Above the Waterline: Cumberland Island is a complex and fragile beauty

Photos by Diane Kirkland

I remember the experience like it was yesterday, rather than 40-plus years ago: I lay in a cold, soggy sleeping bag in a pool of water that had seeped into my tent from the torrential rain. Armadillos rustled loudly through the brush outside the tent, trying to find ants, beetles, termites and other insects with their pointy snouts. I was uncomfortable and tired but elated to be on my first adventure on Cumberland Island – one of the last, and largest, undeveloped islands on the East Coast.

That Thanksgiving weekend in the mid-1970s, when my friend Jerry backpacked a cooked turkey the six, wet miles to our campsite at Yankee Paradise, was the first of many trips to the island that have inspired my advocacy on its behalf. I’ve kayaked to the north end of the island, across the Intracoastal Waterway, and camped at Brickhill Bluff. I’ve flown over the island, visited with a photography class to take pictures of the biological diversity and beauty, and bounced along the beach in a vehicle with other members of the Georgia Board of Natural Resources. Last fall, I joined a group organized by Georgia River Network at Sea Camp for several days of hiking, biking and ocean gazing.

Most of Cumberland Island was designated a National Seashore in 1972 and is managed by the National Park Service as a unit in its park system. A decade later, nearly 10,000 acres of the island, which is about 18 miles long and three miles wide (at its widest), received additional protection as a federally-designated “wilderness.”

While testifying at a hearing in support of wilderness on Cumberland in the early 1980s, I met the legendary Carol Ruckdeschel: self-taught biologist, environmentalist, island resident for four-plus decades, museum curator, author and road-kill eater, who was immortalized by John McPhee in The New Yorker in 1973. (I’ve read that armadillo pate is one of her specialties.)

Then and now, Carol is a force of nature, at once a smiling, soft-spoken educator and a fierce protector of the island that has her heart: the place she immediately wanted to know all about, when she first traveled there in the 1960s, and that inspired her “self-imposed job.” The study of sea turtles initially consumed Carol’s island life and led to her being known as the “Jane Goodall of sea turtles.” More recently, she has focused on the whole ecology of the island and last year published “A Natural History of Cumberland Island” (Mercer University Press).

On June 30, Carol will be in Atlanta for a talk and book-signing at Fernbank Science Center; the event will kick off a six-week exhibit of extraordinary Cumberland images by Diane Kirkland, a photographer for the state of Georgia for 25-years with deep experience in depicting the beauty and cultural traditions of Georgia. The Cumberland exhibit is intended to bring greater awareness of this historic barrier island, its treasures and its continuing need of protection.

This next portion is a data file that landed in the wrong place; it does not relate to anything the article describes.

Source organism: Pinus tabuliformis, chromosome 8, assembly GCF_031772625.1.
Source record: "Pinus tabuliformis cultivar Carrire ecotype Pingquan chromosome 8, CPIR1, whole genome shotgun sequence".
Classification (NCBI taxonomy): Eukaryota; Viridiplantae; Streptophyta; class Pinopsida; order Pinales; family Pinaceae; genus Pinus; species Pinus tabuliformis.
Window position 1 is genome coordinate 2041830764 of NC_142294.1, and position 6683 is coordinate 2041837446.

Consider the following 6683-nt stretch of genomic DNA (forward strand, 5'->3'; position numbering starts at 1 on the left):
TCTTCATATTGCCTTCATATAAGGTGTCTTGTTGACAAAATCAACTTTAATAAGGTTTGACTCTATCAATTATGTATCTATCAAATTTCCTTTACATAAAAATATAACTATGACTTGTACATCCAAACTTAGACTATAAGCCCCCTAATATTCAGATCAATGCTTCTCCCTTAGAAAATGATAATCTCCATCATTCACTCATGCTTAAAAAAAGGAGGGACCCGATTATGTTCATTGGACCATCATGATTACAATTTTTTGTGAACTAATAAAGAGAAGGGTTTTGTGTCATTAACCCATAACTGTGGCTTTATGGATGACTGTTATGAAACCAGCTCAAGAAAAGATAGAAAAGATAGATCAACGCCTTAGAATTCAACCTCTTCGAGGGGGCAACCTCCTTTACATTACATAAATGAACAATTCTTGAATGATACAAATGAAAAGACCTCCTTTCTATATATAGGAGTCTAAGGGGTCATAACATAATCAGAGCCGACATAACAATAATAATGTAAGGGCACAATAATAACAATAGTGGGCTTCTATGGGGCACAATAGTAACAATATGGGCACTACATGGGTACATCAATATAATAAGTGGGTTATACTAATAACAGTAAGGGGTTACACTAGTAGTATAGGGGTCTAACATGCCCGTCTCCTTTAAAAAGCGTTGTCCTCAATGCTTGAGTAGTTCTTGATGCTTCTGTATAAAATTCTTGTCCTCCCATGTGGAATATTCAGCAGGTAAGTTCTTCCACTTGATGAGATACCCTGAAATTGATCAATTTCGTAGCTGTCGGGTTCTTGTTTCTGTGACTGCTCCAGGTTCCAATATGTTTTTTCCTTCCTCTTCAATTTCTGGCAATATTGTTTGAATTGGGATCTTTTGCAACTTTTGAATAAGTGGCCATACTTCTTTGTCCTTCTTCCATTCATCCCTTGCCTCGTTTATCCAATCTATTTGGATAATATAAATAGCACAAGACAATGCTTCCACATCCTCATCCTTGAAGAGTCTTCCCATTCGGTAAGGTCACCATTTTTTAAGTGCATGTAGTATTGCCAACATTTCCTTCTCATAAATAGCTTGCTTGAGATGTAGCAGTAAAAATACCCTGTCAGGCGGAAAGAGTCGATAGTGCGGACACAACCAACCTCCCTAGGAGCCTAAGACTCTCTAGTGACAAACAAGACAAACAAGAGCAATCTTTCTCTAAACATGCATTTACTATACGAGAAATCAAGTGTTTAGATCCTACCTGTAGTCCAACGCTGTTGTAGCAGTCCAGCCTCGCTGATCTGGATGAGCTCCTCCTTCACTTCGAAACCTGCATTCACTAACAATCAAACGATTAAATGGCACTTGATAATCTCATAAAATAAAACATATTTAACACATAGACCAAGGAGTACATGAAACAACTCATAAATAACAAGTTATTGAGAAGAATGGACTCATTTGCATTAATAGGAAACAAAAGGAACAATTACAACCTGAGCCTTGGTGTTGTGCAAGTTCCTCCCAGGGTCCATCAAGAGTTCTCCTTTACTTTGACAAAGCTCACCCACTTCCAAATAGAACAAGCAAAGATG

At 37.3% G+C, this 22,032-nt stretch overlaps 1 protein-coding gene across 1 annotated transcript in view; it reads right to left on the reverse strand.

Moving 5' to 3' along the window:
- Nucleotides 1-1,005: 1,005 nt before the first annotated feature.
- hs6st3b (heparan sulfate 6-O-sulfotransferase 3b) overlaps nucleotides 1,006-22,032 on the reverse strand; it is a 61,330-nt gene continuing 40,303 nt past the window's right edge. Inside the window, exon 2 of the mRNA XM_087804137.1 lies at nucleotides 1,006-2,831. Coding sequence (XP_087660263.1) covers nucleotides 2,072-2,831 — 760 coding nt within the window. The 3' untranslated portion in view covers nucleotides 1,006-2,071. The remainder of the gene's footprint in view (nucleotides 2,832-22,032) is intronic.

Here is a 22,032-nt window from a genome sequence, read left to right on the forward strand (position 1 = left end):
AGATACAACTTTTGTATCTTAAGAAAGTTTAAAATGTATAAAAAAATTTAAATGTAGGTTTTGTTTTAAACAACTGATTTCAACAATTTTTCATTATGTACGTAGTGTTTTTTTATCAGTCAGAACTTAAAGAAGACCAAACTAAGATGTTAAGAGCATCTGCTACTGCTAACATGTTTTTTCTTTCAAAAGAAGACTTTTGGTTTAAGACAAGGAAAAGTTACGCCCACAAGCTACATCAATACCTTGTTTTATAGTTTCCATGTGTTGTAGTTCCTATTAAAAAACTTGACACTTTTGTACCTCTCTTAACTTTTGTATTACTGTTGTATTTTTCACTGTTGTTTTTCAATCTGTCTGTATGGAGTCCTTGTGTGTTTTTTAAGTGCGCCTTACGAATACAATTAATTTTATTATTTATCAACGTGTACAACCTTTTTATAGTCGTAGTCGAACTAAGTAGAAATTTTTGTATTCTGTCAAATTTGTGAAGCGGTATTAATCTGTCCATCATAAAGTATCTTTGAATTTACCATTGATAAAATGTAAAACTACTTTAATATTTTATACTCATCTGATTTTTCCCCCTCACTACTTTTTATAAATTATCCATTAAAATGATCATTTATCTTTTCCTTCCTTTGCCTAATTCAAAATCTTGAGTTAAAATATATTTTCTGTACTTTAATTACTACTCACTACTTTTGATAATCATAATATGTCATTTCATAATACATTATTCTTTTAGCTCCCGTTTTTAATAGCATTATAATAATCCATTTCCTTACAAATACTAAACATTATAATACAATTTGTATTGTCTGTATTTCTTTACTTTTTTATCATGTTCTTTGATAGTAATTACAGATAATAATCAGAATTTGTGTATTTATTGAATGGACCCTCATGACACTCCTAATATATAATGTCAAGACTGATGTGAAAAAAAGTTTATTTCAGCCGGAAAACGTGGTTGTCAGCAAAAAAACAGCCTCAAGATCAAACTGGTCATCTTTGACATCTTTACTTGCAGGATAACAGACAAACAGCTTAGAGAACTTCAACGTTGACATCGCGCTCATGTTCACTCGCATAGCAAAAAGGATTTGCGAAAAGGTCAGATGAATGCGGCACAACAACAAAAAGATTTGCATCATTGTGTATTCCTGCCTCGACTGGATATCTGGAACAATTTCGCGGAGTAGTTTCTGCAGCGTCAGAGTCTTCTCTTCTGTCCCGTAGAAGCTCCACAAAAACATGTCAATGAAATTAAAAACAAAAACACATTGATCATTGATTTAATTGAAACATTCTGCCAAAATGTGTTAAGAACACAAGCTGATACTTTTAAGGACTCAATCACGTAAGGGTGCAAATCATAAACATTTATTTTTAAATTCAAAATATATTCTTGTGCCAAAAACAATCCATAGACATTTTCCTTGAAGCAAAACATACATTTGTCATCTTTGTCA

For the past several years, a debate has raged, as local officials granted a “hardship” variance to subdivide 88 acres in the heart of the island, near Sea Camp, into 10 lots – and the state granted permits to build a huge boat dock to access the undeveloped property. That dock is now under construction, although legal appeals have been filed.

There are 1,000 acres of privately-held land on the island. How much, if any, development should be permitted? Can development meet the vision of the national seashore’s enabling legislation: that it be permanently preserved in its primitive state? While the private landowners on Cumberland have been recognized as a significant part of the island’s history, park lovers and conservationists are rightly concerned about zoning density, habitat fragmentation and impacts on the beloved national seashore and its wilderness area.

I can’t imagine walking or biking down the one-lane sandy road that runs the length of the island, while viewing dozens of buildings wedged into the pristine maritime forest and having to dodge increasing numbers of vehicles. Is there a solution that respects the desires of private landowners and also ensures the protection of this national treasure for current and future generations?

This summer, you will have a chance to ponder these questions, while viewing Diane’s photography exhibit, “Cumberland Island: A Complex and Fragile Beauty.” Join me for the exhibit opening on Sunday, June 23 (4 to 6 p.m.) at the Fernbank Science Center, 156 Heaton Park Dr., Atlanta, and hear Carol Ruckdeschel speak about her beloved island, its natural history and ongoing challenges.

Exhibit Chair Carolyn Rader invites you to become a host committee member or sponsor of this important exhibit, which includes a private reception with Carol and Diane prior to the public event; Carolyn can be reached at chrader@bellsouth.net.

Sally Bethea

Sally Bethea is the retired executive director of Chattahoochee Riverkeeper and current board president of Chattahoochee Parks Conservancy whose mission is to build a community of support for the Chattahoochee River National Recreation Area. Her Above the Waterline column recently won first place for opinion writing at the Georgia Press Association Awards.